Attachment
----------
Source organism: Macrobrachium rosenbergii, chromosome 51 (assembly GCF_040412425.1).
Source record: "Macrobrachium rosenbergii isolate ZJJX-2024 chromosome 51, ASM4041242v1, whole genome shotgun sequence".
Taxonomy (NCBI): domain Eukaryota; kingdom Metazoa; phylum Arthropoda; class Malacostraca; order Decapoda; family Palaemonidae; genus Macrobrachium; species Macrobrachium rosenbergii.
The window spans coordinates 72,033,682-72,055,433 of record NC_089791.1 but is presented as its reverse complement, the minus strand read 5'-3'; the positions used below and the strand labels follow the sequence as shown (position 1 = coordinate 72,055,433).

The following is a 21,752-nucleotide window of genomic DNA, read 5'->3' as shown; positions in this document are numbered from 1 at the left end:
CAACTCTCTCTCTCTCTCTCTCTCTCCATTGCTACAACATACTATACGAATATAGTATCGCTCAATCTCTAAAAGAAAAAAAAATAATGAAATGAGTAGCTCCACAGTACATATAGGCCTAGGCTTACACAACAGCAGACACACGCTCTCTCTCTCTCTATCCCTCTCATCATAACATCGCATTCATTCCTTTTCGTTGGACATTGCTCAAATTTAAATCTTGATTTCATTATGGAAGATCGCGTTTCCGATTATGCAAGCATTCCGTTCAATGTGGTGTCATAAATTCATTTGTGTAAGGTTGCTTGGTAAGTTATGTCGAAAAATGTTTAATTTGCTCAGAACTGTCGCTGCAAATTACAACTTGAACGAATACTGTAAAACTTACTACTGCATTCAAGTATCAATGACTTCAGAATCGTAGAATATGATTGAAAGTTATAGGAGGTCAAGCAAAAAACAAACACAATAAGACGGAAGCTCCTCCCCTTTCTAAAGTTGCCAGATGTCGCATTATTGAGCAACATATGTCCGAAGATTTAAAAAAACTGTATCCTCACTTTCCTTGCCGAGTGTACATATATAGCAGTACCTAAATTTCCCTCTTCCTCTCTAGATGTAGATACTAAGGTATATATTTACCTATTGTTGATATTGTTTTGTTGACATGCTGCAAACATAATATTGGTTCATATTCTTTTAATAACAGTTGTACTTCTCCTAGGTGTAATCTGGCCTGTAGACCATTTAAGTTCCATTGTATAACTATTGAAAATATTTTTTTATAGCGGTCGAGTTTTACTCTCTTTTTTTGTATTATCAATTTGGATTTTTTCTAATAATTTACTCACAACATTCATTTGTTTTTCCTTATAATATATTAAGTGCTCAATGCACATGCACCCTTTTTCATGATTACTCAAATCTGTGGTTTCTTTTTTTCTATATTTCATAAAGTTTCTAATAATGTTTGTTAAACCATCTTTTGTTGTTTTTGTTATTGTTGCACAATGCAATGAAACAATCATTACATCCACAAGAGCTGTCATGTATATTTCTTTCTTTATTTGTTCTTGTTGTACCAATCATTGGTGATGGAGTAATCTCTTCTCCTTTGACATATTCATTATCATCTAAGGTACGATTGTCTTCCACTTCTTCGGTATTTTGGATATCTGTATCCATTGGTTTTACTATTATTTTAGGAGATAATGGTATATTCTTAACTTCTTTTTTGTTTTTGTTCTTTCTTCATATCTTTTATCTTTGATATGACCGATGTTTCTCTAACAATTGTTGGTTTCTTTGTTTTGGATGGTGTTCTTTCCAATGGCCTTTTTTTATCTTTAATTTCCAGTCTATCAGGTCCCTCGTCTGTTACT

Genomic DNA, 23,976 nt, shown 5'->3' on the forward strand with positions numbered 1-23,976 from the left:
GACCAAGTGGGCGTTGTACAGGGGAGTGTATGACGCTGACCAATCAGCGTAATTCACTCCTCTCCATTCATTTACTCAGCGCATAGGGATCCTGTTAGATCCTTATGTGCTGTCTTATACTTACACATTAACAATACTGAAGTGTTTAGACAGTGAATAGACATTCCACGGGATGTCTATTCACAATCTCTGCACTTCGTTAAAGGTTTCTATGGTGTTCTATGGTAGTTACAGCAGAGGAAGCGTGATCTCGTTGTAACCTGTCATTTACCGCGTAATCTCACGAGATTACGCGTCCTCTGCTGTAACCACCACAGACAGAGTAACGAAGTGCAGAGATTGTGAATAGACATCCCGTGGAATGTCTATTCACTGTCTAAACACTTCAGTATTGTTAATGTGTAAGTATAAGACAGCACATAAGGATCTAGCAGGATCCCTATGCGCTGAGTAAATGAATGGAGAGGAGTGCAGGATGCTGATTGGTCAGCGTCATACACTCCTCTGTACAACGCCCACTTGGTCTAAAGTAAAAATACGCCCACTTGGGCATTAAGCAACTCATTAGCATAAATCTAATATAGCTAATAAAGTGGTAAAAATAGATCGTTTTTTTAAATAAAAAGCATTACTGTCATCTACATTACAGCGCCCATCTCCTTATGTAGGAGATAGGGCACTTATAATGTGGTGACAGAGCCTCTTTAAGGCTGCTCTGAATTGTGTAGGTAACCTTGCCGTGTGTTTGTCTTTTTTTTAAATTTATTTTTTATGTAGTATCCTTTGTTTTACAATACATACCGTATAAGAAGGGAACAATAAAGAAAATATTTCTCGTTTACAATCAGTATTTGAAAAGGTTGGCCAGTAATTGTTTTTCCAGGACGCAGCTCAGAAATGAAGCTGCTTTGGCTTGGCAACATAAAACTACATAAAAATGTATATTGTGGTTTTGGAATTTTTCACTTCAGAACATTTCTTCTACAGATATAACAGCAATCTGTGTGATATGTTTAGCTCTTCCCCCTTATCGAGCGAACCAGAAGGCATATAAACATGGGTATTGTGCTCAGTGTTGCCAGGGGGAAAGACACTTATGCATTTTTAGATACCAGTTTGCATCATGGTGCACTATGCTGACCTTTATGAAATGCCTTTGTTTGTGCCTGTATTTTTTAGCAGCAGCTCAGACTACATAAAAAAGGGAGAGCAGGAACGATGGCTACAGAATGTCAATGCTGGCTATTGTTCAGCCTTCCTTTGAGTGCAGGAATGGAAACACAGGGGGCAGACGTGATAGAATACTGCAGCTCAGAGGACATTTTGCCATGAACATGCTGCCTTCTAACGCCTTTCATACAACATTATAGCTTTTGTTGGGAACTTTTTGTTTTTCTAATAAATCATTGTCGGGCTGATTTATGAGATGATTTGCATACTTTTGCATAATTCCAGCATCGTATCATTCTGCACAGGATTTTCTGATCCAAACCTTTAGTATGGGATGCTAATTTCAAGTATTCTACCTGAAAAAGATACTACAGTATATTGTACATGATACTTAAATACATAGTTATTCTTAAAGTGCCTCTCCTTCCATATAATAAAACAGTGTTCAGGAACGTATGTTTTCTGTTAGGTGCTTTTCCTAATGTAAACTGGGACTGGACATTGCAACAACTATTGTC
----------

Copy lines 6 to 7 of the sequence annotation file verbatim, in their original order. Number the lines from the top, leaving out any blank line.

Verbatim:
CAACTCTCTCTCTCTCTCTCTCTCTCCATTGCTACAACATACTATACGAATATAGTATCGCTCAATCTCTAAAAGAAAAAAAAATAATGAAATGAGTAGCTCCACAGTACATATAGGCCTAGGCTTACACAACAGCAGACACACGCTCTCTCTCTCTCTATCCCTCTCATCATAACATCGCATTCATTCCTTTTCGTTGGACATTGCTCAAATTTAAATCTTGATTTCATTATGGAAGATCGCGTTTCCGATTATGCAAGCATTCCGTTCAATGTGGTGTCATAAATTCATTTGTGTAAGGTTGCTTGGTAAGTTATGTCGAAAAATGTTTAATTTGCTCAGAACTGTCGCTGCAAATTACAACTTGAACGAATACTGTAAAACTTACTACTGCATTCAAGTATCAATGACTTCAGAATCGTAGAATATGATTGAAAGTTATAGGAGGTCAAGCAAAAAACAAACACAATAAGACGGAAGCTCCTCCCCTTTCTAAAGTTGCCAGATGTCGCATTATTGAGCAACATATGTCCGAAGATTTAAAAAAACTGTATCCTCACTTTCCTTGCCGAGTGTACATATATAGCAGTACCTAAATTTCCCTCTTCCTCTCTAGATGTAGATACTAAGGTATATATTTACCTATTGTTGATATTGTTTTGTTGACATGCTGCAAACATAATATTGGTTCATATTCTTTTAATAACAGTTGTACTTCTCCTAGGTGTAATCTGGCCTGTAGACCATTTAAGTTCCATTGTATAACTATTGAAAATATTTTTTTATAGCGGTCGAGTTTTACTCTCTTTTTTTGTATTATCAATTTGGATTTTTTCTAATAATTTACTCACAACATTCATTTGTTTTTCCTTATAATATATTAAGTGCTCAATGCACATGCACCCTTTTTCATGATTACTCAAATCTGTGGTTTCTTTTTTTCTATATTTCATAAAGTTTCTAATAATGTTTGTTAAACCATCTTTTGTTGTTTTTGTTATTGTTGCACAATGCAATGAAACAATCATTACATCCACAAGAGCTGTCATGTATATTTCTTTCTTTATTTGTTCTTGTTGTACCAATCATTGGTGATGGAGTAATCTCTTCTCCTTTGACATATTCATTATCATCTAAGGTACGATTGTCTTCCACTTCTTCGGTATTTTGGATATCTGTATCCATTGGTTTTACTATTATTTTAGGAGATAATGGTATATTCTTAACTTCTTTTTTGTTTTTGTTCTTTCTTCATATCTTTTATCTTTGATATGACCGATGTTTCTCTAACAATTGTTGGTTTCTTTGTTTTGGATGGTGTTCTTTCCAATGGCCTTTTTTTATCTTTAATTTCCAGTCTATCAGGTCCCTCGTCTGTTACT

Genomic DNA, 23,976 nt, shown 5'->3' on the forward strand with positions numbered 1-23,976 from the left: